In 1908, Jersey City, New Jersey became the first US city to regularly disinfect its water supply. Water disinfection encompasses various techniques aimed at eliminating microorganisms from drinking water. The most common methods of disinfection include the use of chlorine, chloramines, ultraviolet light and ozone water treatment.

Current Waterborne Disease Condition

Even though waterborne illnesses have significantly decreased in the US, they still persist. Nowadays, most waterborne diseases are not caused by insufficient disinfection at water treatment facilities, but by microorganisms that thrive and propagate within the plumbing of buildings and recreational water facilities like hot tubs and swimming pools. These microbes multiply within biofilms, which are bacterial colonies that adhere to surfaces within pipes, fixtures, and pools.

Furthermore, a significant number of illnesses nowadays result not from ingesting contaminated water directly but from inhaling small particles of tainted water. Legionella, a microbe that triggers Legionnaires’ disease, is a prime example of such pathogens.

It was only recently that national records for deaths caused by waterborne pathogens in the US became available. According to a 2017 report, 6,301 fatalities were linked to 13 different waterborne infections between 2003 and 2009. Meanwhile, a 2021 study analyzing US data from 2000 to 2015 estimated that approximately 118,000 individuals were hospitalized and 6,630 died due to waterborne diseases.

Legionnaires’ Disease is perhaps the most familiar of all waterborne illnesses. It was discovered after an outbreak of pneumonia occurred among American Legionnaires who attended a convention in Philadelphia. It was later determined that the cause of the outbreak was Legionella bacteria breeding in the cooling towers of the hotel’s air conditioning system, which then spread throughout the building. Legionnaires’ disease is a serious respiratory illness that presents with symptoms such as fever, cough, chest pains, and diarrhea. Additionally, Legionella bacteria can also cause Pontiac fever, which is a less severe, self-limiting flu-like illness.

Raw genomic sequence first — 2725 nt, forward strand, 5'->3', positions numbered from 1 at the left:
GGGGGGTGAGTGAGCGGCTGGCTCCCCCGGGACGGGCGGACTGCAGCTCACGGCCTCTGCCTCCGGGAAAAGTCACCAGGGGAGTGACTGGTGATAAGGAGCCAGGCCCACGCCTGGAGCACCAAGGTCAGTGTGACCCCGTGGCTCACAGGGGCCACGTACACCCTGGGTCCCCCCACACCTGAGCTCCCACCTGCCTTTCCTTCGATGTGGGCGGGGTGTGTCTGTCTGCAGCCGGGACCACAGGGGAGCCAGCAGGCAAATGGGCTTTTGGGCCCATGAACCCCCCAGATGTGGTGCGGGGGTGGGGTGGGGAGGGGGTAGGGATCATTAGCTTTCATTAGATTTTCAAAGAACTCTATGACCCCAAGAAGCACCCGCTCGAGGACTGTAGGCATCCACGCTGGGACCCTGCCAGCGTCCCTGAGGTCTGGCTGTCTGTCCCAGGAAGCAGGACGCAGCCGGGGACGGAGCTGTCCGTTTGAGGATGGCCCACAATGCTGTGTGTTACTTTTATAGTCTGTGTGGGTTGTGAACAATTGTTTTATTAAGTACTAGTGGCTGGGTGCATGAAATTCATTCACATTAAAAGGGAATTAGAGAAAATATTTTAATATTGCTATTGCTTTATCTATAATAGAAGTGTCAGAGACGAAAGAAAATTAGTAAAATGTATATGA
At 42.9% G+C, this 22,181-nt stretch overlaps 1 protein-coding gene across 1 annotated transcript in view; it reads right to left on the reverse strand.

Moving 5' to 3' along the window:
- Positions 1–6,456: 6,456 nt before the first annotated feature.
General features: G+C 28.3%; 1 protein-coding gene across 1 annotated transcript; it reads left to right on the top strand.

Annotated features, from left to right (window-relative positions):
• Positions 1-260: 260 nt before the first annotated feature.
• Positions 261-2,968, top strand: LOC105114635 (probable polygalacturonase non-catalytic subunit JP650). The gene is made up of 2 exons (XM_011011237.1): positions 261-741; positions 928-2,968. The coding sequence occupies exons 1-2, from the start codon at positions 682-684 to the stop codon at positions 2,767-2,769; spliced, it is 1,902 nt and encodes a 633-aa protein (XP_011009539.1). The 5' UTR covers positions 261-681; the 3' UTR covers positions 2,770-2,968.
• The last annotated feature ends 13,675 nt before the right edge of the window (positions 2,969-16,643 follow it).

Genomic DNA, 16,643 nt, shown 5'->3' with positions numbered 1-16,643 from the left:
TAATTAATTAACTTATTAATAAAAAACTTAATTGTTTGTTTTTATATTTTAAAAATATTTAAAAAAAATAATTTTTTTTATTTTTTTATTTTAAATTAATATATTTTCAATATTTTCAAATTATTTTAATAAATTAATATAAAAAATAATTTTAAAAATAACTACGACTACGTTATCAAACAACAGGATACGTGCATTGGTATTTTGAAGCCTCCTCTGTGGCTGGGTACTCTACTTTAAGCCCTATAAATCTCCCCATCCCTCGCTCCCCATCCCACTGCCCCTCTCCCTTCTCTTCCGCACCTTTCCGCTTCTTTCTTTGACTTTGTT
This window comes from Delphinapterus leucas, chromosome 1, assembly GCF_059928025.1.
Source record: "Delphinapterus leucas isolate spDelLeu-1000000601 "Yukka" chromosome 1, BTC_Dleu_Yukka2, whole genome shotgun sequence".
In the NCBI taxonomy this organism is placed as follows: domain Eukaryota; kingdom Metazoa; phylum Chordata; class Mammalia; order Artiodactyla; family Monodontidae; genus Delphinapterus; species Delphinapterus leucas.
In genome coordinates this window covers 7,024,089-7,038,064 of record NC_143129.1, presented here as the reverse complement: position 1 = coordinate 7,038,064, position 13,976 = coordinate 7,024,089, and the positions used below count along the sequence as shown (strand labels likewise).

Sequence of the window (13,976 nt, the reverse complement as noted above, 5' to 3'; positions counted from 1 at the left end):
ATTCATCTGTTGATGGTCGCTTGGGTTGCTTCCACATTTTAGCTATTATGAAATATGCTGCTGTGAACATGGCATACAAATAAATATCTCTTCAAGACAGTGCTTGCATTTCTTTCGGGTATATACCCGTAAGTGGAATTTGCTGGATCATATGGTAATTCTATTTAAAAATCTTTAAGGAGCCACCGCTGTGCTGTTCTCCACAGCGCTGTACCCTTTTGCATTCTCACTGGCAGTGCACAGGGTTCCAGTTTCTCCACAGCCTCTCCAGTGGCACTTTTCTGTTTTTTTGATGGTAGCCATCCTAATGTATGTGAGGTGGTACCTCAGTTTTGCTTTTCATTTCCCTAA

Legionella bacteria are typically found in freshwater and seldom result in illness. However, when they multiply in plumbing systems, they can cause diseases. Individuals can contract Legionnaires’ disease when they inhale small droplets of water that contain the bacteria. In 2014 alone, an estimated 995 fatalities in the US were attributed to Legionnaires’ disease. For Legionella bacteria existed in cooling towers which are hard to reach, they can be efficiently eliminated by an ozone water treatment. And sometimes, when cooperated with UV light, there will be a better result.

Typhoid Fever and Cholera

Typhoid fever and cholera are the two diseases that account for the majority of worldwide deaths due to waterborne illnesses. However, they are uncommon in the US.

Typhoid fever is an infectious disease caused by the bacteria Salmonella typhi, which is often found in contaminated food or water. It is important to note that this is not the same bacterium that is responsible for Salmonella food poisoning (salmonellosis). In the 1900s, tens of thousands of typhoid fever cases were reported in the US each year. However, presently, there are fewer than 400 cases reported annually, with most of them occurring among individuals who travel abroad.